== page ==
Uncanny Avengers #15
Written by Rick Remender
Art by Steve McNiven, John Dell, Dexter Vines, Jay Leisten and Laura Martin
Lettering by Clayton Cowles
Published by Marvel Comics
Review by David Pepose
'Rama Rating: 9 out of 10
This is where they fall down.
They've fought the Red Skull. They've fought the Four Horsemen. But even the Uncanny Avengers must fall beneath the boot of the Apocalypse Twins.
If you thought last issue was grim, well, Rick Remender and company have a second helping ready for you. This book is as brutal as it is beautiful, a clash of the super-powered titans if you ever saw one. While it's not quite as horrifying as the last installment - indeed, you might still be numb after Issue #14 - Uncanny Avengers #15 sets the stage for the end of the world as we know it.
Now, fair warning - if you haven't been following this book, it might be a bit hard to catch up with some of Remender's plot points, ranging from the small stuff (like Captain America temporarily losing his hearing last issue) to the bigger stuff (like the gruesome deaths of several cast members), not to mention some of the character dynamics Remender's been building the past few arcs (like Havok's relationships with Captain America and the Wasp, or Thor's involvement with the Apocalypse Twins' rise to power). And those bits are important - ultimately, the theme of this arc of Uncanny Avengers is about the past never staying buried, that the past will always come back not just to haunt us, but to outright stab us in the back.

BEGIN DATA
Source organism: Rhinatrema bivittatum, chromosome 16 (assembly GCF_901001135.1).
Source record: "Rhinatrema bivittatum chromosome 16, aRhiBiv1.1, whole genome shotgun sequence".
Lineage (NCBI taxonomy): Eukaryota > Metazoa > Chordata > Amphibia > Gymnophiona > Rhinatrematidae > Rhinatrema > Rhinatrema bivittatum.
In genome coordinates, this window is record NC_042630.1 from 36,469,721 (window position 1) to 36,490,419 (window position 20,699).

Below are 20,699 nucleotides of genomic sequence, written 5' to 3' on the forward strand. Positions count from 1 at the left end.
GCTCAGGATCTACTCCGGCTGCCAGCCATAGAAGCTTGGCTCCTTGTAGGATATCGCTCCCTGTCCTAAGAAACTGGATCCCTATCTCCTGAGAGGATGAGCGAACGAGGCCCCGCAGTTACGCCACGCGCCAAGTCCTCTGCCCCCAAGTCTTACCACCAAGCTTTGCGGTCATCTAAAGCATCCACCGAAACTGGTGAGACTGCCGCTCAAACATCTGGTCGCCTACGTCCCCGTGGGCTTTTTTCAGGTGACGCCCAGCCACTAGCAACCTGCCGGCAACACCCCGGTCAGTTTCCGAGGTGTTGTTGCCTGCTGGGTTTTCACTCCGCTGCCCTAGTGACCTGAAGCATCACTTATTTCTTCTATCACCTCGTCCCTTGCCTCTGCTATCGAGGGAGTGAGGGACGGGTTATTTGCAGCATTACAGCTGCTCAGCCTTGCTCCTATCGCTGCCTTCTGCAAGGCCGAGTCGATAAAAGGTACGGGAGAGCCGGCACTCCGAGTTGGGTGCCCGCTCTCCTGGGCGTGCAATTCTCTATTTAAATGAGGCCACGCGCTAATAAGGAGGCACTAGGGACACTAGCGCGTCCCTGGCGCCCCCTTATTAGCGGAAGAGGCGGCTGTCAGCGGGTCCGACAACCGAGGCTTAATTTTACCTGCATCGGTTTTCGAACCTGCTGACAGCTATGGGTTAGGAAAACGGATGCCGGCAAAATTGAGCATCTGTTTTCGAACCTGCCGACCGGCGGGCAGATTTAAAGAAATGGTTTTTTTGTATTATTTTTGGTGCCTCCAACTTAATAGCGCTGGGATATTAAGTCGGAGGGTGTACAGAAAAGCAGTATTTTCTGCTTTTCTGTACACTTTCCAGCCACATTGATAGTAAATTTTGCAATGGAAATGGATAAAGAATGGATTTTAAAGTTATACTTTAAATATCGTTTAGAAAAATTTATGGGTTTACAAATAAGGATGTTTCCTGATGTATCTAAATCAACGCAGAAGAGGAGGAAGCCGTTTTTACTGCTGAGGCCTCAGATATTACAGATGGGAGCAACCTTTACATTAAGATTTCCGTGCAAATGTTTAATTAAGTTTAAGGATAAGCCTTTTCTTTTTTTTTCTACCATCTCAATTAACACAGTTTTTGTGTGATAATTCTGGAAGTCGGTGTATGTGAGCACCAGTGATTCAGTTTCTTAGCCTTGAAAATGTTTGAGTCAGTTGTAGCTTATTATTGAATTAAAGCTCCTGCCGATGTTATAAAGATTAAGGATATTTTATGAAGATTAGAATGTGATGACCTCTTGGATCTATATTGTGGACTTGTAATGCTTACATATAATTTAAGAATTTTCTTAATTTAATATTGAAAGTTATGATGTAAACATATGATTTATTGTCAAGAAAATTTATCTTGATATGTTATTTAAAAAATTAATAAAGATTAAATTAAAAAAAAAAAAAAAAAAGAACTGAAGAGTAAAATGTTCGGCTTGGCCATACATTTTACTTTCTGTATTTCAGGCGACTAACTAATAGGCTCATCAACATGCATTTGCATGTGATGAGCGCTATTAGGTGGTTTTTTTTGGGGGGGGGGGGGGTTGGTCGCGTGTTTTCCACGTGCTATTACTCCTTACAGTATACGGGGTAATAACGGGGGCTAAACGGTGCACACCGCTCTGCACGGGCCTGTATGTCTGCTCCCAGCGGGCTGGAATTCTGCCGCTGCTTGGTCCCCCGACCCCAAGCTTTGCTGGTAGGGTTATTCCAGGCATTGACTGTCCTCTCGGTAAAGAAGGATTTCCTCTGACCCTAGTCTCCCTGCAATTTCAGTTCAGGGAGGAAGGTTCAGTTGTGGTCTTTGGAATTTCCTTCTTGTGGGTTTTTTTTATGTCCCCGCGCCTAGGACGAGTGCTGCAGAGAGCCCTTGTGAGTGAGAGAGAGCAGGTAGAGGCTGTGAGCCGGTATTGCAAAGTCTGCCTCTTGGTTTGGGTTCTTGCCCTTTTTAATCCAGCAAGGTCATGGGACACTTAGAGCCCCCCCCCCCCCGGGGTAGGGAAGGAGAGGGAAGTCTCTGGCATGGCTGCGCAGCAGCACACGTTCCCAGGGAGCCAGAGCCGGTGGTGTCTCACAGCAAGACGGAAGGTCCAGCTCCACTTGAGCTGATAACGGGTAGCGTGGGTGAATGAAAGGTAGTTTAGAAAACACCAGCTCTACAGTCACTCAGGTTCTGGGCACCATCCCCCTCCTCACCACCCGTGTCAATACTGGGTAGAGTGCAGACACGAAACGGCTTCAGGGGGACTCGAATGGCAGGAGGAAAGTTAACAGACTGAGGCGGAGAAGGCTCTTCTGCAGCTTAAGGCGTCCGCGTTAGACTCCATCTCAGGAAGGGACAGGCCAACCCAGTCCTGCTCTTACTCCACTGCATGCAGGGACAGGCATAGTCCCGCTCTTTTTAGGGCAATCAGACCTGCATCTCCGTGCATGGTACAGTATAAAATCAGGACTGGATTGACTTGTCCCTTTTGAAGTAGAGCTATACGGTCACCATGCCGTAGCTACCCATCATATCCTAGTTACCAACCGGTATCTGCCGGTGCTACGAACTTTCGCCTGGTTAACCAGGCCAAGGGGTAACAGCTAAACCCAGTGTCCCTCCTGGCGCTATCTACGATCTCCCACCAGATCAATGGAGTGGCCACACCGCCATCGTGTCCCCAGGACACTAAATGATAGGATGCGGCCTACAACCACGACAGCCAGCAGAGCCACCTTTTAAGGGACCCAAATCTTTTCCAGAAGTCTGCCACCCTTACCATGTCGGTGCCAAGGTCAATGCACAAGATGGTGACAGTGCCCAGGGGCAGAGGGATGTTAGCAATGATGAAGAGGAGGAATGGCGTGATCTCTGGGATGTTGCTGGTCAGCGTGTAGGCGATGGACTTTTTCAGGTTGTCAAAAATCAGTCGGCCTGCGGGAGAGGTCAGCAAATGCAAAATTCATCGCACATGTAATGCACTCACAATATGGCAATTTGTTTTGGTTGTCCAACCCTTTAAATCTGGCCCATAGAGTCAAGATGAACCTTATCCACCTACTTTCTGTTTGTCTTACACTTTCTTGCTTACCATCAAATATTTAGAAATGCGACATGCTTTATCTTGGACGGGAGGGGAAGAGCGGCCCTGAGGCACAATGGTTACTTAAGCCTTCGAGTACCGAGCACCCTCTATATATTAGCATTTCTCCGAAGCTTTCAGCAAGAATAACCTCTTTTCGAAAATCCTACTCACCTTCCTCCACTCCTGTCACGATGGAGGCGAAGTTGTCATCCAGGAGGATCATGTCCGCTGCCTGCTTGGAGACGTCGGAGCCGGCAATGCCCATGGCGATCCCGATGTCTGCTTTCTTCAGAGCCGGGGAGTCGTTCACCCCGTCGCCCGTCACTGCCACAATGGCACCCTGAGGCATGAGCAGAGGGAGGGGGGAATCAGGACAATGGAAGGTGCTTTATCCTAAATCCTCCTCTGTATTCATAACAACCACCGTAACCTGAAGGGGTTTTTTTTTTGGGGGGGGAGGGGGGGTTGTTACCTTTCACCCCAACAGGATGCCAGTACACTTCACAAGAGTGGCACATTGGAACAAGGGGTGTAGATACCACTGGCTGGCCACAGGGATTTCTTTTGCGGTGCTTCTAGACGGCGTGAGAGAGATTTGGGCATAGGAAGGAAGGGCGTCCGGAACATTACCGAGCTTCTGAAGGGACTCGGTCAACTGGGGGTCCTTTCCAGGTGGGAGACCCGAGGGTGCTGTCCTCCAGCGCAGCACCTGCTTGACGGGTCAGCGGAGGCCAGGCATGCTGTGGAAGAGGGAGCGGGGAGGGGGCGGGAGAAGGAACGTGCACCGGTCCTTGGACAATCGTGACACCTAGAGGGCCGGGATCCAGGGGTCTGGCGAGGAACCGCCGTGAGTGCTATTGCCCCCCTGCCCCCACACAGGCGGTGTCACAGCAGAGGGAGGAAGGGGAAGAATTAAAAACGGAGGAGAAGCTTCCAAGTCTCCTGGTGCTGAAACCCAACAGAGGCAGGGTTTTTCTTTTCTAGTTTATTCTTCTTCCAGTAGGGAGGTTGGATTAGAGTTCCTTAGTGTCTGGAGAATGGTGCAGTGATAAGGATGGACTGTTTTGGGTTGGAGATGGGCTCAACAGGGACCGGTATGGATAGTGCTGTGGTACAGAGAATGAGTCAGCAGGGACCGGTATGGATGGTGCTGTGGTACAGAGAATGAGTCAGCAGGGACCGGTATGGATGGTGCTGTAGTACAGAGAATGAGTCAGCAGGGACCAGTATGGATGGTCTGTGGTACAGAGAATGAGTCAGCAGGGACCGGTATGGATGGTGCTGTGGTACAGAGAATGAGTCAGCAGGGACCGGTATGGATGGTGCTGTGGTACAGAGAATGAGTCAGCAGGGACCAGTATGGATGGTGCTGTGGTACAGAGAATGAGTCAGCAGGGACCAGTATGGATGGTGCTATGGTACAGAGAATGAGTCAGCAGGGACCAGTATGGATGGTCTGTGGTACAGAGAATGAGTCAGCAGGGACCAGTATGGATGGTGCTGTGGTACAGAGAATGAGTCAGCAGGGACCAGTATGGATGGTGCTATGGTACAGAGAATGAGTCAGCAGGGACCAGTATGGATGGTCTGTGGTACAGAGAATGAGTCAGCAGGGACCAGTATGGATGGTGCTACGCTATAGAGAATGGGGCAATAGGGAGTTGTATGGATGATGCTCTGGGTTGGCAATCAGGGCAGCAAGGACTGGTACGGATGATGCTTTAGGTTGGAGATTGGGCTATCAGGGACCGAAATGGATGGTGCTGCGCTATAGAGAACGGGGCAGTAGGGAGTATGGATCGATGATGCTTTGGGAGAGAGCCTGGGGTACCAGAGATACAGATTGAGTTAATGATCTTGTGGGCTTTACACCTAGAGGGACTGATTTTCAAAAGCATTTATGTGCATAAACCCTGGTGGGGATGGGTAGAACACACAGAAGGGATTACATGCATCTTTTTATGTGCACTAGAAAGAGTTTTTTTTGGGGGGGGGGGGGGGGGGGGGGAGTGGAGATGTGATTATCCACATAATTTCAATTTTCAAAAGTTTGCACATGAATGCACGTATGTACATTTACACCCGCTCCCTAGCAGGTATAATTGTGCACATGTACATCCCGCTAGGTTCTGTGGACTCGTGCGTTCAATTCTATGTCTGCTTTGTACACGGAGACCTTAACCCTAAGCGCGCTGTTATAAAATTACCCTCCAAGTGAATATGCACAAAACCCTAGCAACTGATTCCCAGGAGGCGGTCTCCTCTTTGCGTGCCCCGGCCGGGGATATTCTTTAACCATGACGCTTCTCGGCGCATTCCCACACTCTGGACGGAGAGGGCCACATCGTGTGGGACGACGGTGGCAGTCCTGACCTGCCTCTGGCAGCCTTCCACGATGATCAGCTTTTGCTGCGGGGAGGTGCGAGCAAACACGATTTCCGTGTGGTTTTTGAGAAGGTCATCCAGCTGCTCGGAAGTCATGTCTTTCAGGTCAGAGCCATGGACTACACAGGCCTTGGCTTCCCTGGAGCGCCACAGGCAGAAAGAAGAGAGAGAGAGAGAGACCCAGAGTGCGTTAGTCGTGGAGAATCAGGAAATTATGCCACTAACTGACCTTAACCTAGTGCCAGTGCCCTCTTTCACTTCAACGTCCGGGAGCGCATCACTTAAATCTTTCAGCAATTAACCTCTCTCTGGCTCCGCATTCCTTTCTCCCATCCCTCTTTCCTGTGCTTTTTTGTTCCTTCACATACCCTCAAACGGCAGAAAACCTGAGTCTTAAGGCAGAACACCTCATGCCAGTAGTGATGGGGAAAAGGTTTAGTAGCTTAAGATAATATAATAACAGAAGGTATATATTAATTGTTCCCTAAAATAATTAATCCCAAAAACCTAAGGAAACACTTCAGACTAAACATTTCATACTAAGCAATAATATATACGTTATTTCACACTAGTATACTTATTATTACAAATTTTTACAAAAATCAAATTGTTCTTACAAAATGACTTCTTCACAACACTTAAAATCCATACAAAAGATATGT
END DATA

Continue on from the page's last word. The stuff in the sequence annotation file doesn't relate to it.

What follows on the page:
In this case, it's the Four Horsemen that are doing the stabbing. Remender particularly focuses on the resurrected Sentry, a one-time schizophrenic with the power of a million exploding suns - this character comes off as particularly dangerous and malevolent as he recites poetry to a fleeing Wasp, who battles back nerves even though she's saved the world a thousand times over. Remender knows how to pace a fight sequence, and what's so refreshing is the different character combinations he uses, as the once-divided Unity Squad finally crosses paths again.
The artwork by Steve McNiven and his band of inkers lends a weightier, larger-than-life feeling to this battle to the death. In particular, McNiven's torn and tattered Wolverine looks even more beat-up than usual, as he wildly slashes as the Grim Reaper and his own resurrected son Daken. McNiven's layouts also feel fairly open, as he embraces widescreen panels and over-the-top fisticuffs. (And McNiven's take on the immortal, regenerating Sentry is particularly eerie.) Colorist Laura Martin also hits the sweet spot here, her cool violets and blues suddenly exploding into oranges and yellows near the end of the book.
But like I said - bloodlust can only take you so far, and if anything, Remender shows his hand a little more than he needs to, almost as if he's reassuring us that things will be fixed at the end of the day. Well, at the very least, some things. And that's what's exciting about Uncanny Avengers - this is a book that dives deep into Marvel lore and brings back something exciting, throwing together mismatched characters, histories and ideas and seeing what kinds of sparks fly. With the Rapture at their heels, the Uncanny Avengers may be down, but this reader sure as heck is not out.
Harley Quinn #1
Written by Amanda Conner and Jimmy Palmiotti